I stop to read the labels on some new earth-friendly soaps and lotions in the window of the bath shop. I’m overtaken by the smell of an old decaying person. I step away from the window, look around – no one. Is it me I abruptly fear, sniffing my clothes and smelling my skin.
Some Save the Animals activists linger on kitty corners from each other at Cole and Parnassus – a prime locale to hit up the commuters getting on and off the streetcar. Yes, I say, I like animals. Yes I have time. No I don’t want to stop and talk or sign any petitions, though. I have no money to pledge. I have nothing to give but my time, however I’d like to reserve this time for myself. For a little plein-air pondering of my own delight. I’m not ready to ponder animals in chains.
The cut-through park above the Muni tunnel is closed for repairs. An orange mesh fence is tied from end to end, blocking access. There’s a matching orange barrier on the sidewalk as well. Looks like the journey out of Cole Valley will be right angles today, instead of the gentle curvature of my usual short-cut.
Along Frederick, before the upslope to the park, a straight German tourist couple, map half unfolded in the man’s hand. Nothing relevant in this observation. No earth shattering observations. Just two visitors walking side by stride in their shorts and t-shirts and backpacks, taking it all in. I wonder if they are going to climb to the summit of Buena Vista. If they pass by the moving shrubbery will they be startled by its liveliness? Or does their tour book warn them that the park, even though we’re 30 years beyond the 1970s, still wiggles with men doing nasty in the bushes? In the heyday, hungover from the end of the Vietnam War and ears agiggle with disco, men with and without closets would flock to Buena Vista Park for their fix. One, two, three times a day or night. My friend Donald lives down the hill from the park. He says that back then the men traveled up and down Duboce Street like ants traveling in and out of an anthill.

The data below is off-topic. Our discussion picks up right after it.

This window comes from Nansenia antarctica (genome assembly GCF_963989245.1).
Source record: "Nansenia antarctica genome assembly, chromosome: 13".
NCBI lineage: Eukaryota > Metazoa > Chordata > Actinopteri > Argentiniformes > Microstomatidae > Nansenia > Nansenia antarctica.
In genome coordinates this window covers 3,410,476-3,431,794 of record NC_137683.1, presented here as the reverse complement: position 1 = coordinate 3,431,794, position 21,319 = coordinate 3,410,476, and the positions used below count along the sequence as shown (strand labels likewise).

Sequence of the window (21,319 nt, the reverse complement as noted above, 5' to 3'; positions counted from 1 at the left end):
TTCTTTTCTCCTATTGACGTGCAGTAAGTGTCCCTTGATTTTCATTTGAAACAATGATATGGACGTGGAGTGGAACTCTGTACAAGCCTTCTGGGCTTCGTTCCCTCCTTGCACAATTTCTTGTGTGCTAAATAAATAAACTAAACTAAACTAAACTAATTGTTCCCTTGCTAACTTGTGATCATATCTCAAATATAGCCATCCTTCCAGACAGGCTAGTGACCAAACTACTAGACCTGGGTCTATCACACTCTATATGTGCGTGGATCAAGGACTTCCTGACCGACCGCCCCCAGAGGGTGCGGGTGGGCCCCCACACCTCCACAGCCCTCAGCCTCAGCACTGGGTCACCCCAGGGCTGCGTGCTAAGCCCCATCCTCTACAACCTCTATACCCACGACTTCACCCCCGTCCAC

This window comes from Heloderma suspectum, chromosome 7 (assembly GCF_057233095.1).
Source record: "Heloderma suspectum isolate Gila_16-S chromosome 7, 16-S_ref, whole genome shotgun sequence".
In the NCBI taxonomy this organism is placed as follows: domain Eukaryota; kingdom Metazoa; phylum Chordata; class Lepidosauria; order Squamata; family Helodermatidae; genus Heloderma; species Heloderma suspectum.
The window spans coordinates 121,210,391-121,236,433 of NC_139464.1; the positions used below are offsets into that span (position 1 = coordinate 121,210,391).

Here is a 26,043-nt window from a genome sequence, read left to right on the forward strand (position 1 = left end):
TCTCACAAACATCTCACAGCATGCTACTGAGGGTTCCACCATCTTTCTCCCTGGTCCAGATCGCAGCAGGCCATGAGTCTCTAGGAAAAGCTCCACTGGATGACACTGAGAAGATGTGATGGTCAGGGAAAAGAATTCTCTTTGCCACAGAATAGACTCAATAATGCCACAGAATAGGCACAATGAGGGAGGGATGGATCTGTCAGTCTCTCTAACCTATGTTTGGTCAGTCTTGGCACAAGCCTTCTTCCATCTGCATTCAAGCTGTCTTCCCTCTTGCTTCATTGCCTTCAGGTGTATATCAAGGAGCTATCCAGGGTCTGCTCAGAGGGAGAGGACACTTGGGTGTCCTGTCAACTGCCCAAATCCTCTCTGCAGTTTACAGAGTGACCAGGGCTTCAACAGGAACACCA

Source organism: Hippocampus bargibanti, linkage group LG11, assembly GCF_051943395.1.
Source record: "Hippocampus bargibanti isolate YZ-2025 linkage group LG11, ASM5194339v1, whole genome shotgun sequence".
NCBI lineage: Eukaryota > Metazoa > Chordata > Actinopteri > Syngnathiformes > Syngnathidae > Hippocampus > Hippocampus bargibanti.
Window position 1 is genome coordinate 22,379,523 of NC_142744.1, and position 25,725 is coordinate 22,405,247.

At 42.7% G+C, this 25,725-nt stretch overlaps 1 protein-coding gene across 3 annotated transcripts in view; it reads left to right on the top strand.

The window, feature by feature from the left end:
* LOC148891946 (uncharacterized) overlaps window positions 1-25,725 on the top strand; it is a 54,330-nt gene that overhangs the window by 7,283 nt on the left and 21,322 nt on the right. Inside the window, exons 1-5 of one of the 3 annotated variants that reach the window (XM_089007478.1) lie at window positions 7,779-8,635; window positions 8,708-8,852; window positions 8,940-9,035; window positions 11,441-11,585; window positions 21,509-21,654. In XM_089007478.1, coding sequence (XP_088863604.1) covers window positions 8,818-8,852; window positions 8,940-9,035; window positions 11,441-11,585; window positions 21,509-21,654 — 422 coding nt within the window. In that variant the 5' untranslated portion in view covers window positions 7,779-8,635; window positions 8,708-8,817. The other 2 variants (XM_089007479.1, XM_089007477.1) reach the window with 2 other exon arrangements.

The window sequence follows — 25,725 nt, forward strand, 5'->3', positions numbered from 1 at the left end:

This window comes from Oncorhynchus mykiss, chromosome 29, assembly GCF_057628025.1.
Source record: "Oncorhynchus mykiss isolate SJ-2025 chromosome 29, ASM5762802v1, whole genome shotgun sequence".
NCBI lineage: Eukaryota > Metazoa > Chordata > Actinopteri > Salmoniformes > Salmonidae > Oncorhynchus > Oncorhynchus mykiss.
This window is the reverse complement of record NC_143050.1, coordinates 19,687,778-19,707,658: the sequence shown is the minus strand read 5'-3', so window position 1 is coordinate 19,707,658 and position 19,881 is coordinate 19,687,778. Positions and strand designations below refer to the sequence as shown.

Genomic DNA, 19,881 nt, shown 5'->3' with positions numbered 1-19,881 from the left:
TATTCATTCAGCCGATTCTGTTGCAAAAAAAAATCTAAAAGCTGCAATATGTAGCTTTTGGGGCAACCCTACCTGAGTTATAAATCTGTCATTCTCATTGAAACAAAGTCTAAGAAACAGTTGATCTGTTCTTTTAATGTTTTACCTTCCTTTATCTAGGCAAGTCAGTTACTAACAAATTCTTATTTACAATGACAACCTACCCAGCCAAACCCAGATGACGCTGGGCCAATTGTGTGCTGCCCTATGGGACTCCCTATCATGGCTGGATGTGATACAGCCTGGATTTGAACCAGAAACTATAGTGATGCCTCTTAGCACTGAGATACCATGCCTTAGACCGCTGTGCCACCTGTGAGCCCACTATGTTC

Close to home: the half-story rowhouse the two boys are fixing up, all mismatch parts, wobbly stone steps – an amateur if admirable remodel. Plastic pumpkins and ceramic-looking gourds, some of which have lights inside, are planted throughout the front bed. (Will they survive the thieving hands of passers-by?) Better to side on the side of grace and human decency: they will survive the holiday intact, I tell myself, so much so that they will be packed away for the following year, the box in which they lie dormant to be then retrieved on the first of October 2013 with a state of childlike glee and anticipation. The objets will be unwrapped and planted anew for the endless celebration of harvest, the arrival of children, the distribution of sweets, the telling and retelling until the harvests, sweets and treats all run out.
Halloween is possessed of stories I’d personally rather forget. Because of that, I’m grateful to walk by a gardener lifting a grey tub of rocks from the bed of his pickup truck. Halloween is immediately forgotten. I’m reminded instead of the lava rock on our property in Hawaii. We have moved by hand every sharp-edged hunk of a’a-a’a or blue rock at least three times. (How glamorous, you have a house in Hawaii. Yes, let me show you the scars from the gouges.) Gorgeous though it may be today, I miss the island. I miss the labor and the unpredictable weather and the winds and the pigs that tear up the lawn, and all the rest of the incumbent brilliance and challenge. Oddly, I miss moving that lava rock.
Next door to us is the nursing home – they call themselves a Manor House. I doubt it. In the lobby I can see slow moving bodies. It is the rare one that ventures outside.
I don’t want to end up there.